Because the success of Benjamin, the success of Gad, the success of Asher depends on whether or not Judah and Ephraim and Manasseh are along with them on the ride. That’s, again, the nature of what we see in Paul’s closing of this letter. When I send Artemis to you, or Tychicus, be diligent to come to me at the Nicopolis, for I’ve decided to spend the winter there. Send Zenas the lawyer and Apollos on their journey with haste that they may lack nothing. Again, the concern is for the other. Does my brother have what he needs to complete the mission that God has given to him? Does my sister have the requirements in order to raise their children well in the Lord? And why do we do particular things in the church of the Lord Jesus Christ? Again, we have to have a bigger vision of things than our own personal wants, desires, and needs.
In Acts 4.32, we see this witness in the very early days of the church. We’ve had thousands converted at Pentecost. We’ve had thousands come to the name of the Lord Jesus Christ. And what do we see in the early days of the church?
In Acts 4.32, it says:

Now the multitude of those who believe were of one heart and one soul.
Neither did anyone say that any of the things he possessed was his own.
But they had all things in common
.”

Again, this verse isn’t defending socialism or anything of the nature. But it’s understanding, again, something about what makes the church different from the world. And we share all things in common. Why do we have an offering on the Lord’s Day? We have an offering on the Lord’s Day because we recognize, first of all, everything that we have received is by the hand of the living God. That he has blessed us and that we are to then, return unto him, a portion of that blessing.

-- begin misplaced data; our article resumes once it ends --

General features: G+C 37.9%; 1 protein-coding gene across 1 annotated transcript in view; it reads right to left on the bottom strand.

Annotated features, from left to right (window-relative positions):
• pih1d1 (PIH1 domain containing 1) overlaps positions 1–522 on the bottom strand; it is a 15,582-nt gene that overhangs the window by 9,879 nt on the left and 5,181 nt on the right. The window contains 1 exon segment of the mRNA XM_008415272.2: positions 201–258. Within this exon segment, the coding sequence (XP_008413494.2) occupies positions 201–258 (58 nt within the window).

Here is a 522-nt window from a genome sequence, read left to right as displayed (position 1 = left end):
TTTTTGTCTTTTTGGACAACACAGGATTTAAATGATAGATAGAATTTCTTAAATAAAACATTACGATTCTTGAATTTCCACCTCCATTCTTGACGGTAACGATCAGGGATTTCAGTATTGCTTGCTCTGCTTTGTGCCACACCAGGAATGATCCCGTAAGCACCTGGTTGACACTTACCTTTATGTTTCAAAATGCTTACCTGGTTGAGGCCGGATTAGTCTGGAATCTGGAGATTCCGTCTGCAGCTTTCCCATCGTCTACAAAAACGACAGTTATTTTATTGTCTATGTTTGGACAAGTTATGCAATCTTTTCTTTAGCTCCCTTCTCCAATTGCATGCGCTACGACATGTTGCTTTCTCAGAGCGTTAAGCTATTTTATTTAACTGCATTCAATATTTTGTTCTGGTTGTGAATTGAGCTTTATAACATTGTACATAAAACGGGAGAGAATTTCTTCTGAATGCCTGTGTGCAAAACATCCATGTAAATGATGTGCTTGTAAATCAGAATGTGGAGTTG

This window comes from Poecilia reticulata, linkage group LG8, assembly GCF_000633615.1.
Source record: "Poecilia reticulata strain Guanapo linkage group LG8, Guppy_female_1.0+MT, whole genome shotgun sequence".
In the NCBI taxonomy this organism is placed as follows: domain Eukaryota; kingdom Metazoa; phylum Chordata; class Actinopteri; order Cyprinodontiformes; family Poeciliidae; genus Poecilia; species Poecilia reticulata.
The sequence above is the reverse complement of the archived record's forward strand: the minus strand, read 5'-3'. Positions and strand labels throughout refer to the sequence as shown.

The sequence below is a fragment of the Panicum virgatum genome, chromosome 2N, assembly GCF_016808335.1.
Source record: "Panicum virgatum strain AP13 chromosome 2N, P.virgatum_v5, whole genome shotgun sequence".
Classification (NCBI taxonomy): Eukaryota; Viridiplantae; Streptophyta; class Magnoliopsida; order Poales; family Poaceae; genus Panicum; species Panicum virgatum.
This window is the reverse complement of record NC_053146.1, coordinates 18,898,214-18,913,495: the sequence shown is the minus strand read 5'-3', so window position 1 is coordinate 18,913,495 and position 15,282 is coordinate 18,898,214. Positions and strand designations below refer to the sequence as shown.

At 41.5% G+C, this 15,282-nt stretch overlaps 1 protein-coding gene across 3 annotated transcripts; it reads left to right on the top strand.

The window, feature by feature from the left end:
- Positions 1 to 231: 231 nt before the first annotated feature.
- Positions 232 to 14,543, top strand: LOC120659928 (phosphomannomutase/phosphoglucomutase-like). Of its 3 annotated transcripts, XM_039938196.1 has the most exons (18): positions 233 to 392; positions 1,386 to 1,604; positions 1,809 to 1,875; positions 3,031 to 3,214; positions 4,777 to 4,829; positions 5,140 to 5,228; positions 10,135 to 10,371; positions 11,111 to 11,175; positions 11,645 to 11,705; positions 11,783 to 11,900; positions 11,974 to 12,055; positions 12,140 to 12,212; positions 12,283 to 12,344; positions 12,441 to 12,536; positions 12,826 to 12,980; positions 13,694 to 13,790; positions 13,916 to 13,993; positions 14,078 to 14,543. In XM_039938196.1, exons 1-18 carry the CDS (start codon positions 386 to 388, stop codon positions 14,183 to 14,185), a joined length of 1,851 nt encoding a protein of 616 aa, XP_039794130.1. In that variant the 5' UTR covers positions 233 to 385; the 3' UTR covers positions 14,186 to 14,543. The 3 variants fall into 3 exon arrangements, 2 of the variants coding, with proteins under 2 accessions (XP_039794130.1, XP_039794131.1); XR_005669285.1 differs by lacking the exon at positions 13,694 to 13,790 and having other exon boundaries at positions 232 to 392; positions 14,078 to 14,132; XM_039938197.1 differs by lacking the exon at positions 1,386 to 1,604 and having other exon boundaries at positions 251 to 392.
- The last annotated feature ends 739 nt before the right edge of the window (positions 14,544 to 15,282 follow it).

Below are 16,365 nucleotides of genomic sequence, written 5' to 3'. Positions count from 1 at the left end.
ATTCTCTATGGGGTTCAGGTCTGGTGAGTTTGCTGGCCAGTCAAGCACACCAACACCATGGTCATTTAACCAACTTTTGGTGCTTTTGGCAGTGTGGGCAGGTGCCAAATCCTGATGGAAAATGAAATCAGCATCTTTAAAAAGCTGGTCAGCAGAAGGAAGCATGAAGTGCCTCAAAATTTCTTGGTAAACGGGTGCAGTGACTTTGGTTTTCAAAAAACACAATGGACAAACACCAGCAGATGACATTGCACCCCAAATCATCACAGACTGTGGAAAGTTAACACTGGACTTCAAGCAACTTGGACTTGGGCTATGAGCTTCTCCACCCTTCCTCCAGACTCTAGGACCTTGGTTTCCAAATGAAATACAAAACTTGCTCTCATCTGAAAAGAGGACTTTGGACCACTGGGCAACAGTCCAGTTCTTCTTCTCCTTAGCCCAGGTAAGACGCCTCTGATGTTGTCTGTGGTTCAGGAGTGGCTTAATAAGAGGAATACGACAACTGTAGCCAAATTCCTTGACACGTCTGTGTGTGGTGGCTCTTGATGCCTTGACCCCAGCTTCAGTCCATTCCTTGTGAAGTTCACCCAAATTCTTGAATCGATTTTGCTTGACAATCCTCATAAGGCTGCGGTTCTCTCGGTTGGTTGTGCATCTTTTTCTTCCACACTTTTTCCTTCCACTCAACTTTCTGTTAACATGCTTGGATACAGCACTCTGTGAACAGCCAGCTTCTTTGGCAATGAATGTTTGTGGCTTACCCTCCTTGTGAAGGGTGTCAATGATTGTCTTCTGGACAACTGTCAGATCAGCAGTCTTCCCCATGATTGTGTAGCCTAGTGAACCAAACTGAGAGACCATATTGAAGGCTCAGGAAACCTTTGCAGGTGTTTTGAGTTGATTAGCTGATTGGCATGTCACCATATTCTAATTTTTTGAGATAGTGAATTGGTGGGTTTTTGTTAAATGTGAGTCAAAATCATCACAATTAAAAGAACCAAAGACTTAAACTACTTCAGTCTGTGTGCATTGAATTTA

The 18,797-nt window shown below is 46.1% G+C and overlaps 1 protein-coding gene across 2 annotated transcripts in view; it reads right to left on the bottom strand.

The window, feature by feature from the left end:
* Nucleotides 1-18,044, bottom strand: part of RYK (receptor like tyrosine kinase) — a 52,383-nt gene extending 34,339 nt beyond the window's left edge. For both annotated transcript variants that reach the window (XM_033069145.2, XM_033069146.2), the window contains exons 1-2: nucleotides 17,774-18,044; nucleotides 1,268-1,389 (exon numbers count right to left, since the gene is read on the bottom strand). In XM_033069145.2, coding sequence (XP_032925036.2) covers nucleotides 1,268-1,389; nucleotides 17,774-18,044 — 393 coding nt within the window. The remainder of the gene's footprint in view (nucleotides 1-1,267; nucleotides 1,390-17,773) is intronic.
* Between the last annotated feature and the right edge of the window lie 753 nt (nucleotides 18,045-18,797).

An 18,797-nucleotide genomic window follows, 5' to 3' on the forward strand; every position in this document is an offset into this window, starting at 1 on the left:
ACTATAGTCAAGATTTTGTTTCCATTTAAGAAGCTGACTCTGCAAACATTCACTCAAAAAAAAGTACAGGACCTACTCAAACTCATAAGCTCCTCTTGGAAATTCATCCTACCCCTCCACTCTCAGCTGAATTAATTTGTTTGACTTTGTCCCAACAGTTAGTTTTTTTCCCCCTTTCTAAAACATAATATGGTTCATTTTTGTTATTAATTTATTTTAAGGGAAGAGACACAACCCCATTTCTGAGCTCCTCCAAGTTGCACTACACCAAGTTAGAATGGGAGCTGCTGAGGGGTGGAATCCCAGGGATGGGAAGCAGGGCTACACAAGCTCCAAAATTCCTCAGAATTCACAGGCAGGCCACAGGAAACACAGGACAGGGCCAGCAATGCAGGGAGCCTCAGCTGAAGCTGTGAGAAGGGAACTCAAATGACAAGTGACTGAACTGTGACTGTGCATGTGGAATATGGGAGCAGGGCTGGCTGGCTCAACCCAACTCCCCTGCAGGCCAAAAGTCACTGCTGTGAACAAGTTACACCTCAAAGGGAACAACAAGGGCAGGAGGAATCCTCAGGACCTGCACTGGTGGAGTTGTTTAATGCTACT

In the New Testament, we don’t follow the Old Testament requirement at 10%. That was a ceremonial law. Now, 10% is a good kind of baseline if you want to think of it that way. The principle there is true. Of course, the scriptures tell us that the widow’s mite is just as important as the largesse of the richest man in the room. Because we are to give out of what? We are to give out of the free will of our heart. We are to give out of love for our brother and our sister in Christ. To see that our brothers and sisters’ needs are met, that the ministries of the church are provided for. That’s what Acts 4:32 is testifying to. Because what do we understand? Again, we are one heart. We are one soul. We are not a bunch of individuals who happen to meet at the same time off of 161.

We are the church of the Lord Jesus Christ.

Colossians 3.23 says, “And whatever you do, do it heartily. As to the Lord, not to man.” Again, that’s part of the reason, right? Because what we do in the church of the Lord Jesus Christ is for the Lord. He’s our primary mover. He’s the primary reason why we do anything in the church. It’s for the Lord.

Hebrews 10.23 through 25 confesses the same: